We moved to Los Angeles when Jack was four, but we didn’t make our first family trip to Disneyland until his sixth birthday. We really think that’s the ideal age for the trip. At six our kids are old enough to be familiar with the characters, but not too old to hug them. They are tall enough for all the rides, and brave enough for the Haunted Mansion.

Jack’s trip started a tradition of going for each kid’s sixth birthday. This weekend, we took a belated trip for Gus’s sixth birthday which was in November, but we delayed the trip a bit because of the birth of baby Louise.

That was our fourth trip, and each time the family has been a bit bigger. So, here are some things we’ve learned over the years about bringing a whole bunch of little kids to Disneyland . . . 

1. Get There Early
We get to the gate before the park opens. Always. On crowded days, we can sometimes ride as many rides that first hour as we can the whole rest of the day. 
We also always take advantage of being there before everone else to get Fastpasses. Little kids don’t love line time. Planning ahead can minimize it.
2. Save the Stroller for Stuff (and Toddlers)

If you have a sleeping baby in a stroller at Disneyland, you pretty much get to spend your day going on a walk at Disneyland. I don’t know about you, but I don’t think that sounds very fun. If you WEAR baby, she can still sleep, but you can join in the fun. Babywearing works GREAT at Disneyland, and (even though I have some issues with babywearing) I always do it. But it can be frustrating if you don’t have the lowdown. 

Your best bet is a buckling-type carrier with baby in front. That gives you the most ride options. There are some rides that will allow soft carriers, or babies in back, but not all. So if, like me, you DO NOT LIKE WAKING UP SLEEPING BABIES (sorry, was I shouting?) just start them off in an Ergo or Bjorn in the front (I borrowed one before I owned my own). You’ll be able to take them on just about any ride without a height requirement in either Disneyland or California Adventure, and that’s a lot of rides.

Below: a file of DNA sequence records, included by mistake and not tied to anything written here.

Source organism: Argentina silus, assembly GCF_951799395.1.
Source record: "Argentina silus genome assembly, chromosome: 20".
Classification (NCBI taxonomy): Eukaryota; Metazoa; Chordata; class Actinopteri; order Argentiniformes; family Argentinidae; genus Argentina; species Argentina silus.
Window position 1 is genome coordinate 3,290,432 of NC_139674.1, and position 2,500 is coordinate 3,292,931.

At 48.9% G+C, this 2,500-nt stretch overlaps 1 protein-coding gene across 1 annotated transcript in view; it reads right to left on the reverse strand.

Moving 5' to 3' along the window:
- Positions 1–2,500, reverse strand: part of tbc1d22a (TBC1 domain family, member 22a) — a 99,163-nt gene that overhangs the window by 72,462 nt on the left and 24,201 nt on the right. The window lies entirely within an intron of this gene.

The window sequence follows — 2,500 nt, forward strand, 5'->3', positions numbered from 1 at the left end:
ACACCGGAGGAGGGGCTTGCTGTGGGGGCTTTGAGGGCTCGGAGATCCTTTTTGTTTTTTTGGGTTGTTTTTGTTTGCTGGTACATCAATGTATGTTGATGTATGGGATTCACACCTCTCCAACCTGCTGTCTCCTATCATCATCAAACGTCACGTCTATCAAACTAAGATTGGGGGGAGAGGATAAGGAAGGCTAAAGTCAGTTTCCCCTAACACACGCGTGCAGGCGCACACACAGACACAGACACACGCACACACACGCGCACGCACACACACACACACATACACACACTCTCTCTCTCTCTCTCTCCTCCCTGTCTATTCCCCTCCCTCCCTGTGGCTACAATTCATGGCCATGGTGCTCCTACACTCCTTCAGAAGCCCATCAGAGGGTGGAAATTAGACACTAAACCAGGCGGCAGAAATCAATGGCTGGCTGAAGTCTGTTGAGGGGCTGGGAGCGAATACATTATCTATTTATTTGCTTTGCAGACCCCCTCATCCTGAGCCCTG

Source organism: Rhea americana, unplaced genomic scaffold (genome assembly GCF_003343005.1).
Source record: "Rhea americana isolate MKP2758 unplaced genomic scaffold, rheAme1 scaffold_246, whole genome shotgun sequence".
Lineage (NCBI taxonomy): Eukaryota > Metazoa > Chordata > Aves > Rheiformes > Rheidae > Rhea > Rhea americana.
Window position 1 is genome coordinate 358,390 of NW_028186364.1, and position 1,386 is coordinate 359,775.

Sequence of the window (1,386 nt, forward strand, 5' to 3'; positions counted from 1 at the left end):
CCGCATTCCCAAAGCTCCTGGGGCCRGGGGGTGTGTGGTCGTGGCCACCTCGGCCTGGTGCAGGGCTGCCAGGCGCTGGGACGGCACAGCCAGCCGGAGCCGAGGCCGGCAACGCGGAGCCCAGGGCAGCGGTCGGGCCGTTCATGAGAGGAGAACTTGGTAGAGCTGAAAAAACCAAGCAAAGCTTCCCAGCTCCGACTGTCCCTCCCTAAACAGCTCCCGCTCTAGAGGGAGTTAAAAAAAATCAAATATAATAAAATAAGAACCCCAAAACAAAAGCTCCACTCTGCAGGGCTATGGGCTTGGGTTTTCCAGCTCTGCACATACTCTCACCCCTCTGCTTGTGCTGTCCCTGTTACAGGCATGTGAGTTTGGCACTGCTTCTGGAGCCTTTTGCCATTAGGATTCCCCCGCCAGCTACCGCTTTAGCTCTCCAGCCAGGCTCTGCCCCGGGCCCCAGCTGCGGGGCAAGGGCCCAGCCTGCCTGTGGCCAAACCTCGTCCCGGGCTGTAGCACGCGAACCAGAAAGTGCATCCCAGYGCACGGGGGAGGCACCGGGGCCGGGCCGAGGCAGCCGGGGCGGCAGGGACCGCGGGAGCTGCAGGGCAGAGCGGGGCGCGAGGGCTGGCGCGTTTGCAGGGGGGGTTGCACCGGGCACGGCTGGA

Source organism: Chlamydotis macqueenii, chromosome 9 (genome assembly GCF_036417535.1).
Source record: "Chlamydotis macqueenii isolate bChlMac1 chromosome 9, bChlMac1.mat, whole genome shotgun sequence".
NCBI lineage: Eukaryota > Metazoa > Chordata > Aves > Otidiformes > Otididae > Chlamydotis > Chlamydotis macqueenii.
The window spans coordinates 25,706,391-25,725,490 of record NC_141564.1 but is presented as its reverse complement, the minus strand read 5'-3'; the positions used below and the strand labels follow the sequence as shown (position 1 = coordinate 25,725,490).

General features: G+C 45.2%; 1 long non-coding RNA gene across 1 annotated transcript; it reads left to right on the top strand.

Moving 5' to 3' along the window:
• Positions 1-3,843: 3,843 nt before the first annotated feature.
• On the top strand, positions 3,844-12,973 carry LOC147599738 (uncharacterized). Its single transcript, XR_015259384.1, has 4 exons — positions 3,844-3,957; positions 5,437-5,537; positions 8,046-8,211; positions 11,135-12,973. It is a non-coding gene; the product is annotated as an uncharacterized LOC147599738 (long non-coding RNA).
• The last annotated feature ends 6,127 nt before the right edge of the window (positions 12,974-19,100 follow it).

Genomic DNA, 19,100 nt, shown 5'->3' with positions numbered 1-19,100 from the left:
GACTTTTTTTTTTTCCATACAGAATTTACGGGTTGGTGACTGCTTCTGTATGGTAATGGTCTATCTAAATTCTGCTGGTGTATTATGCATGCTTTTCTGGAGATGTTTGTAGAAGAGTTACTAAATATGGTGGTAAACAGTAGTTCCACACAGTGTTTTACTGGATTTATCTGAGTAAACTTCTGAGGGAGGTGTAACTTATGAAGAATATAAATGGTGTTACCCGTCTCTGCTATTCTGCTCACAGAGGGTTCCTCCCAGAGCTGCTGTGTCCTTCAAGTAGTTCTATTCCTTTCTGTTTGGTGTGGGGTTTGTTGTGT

The only exceptions I’m aware of are a few spinning-type rides like the Rocketships in Tomorrowland and the Teacups. Those rides require baby to be “sitting” on the seat. (Seems less safe to me, but I’m not in charge.) I really don’t mind skipping those myself, but you can also just plan your spinning for in between naps.

Disneyland isn’t particularly rollercoaster-focused, so there are quite a few major attractions you can go on while wearing a baby.

3. Divide and Conquer

Extra grownups or teenagers are a big help. We always have my parents with us (which also helps us with details like “buying tickets to Disneyland”). But even with just two grownups, we can split into groups of “tall enough” and “not tall enough” for a particular ride. The big kid group goes on the ride, the grownup with the little kids gets a “rider switch pass” from the ride operator. This allows up to three people to return to the ride anytime and go in the Fastpass line.

scarves are great for nursing under
AND helping little kids not get lost in a crowd
big kids at Space Mountain
While big kids are riding one thing, I take the little kids on something else. Disneyland is great for having different level rides close to each other. If you’re too short for Indiana Jones, you can go on the Jungle Cruise, if you can’t go on Space Mountain, you can go on the Submarines. Then, once baby wakes up, we switch. Someone else wears the baby, and I take a couple of people with me and go on the tall people rides. In between, we usually go on something all together.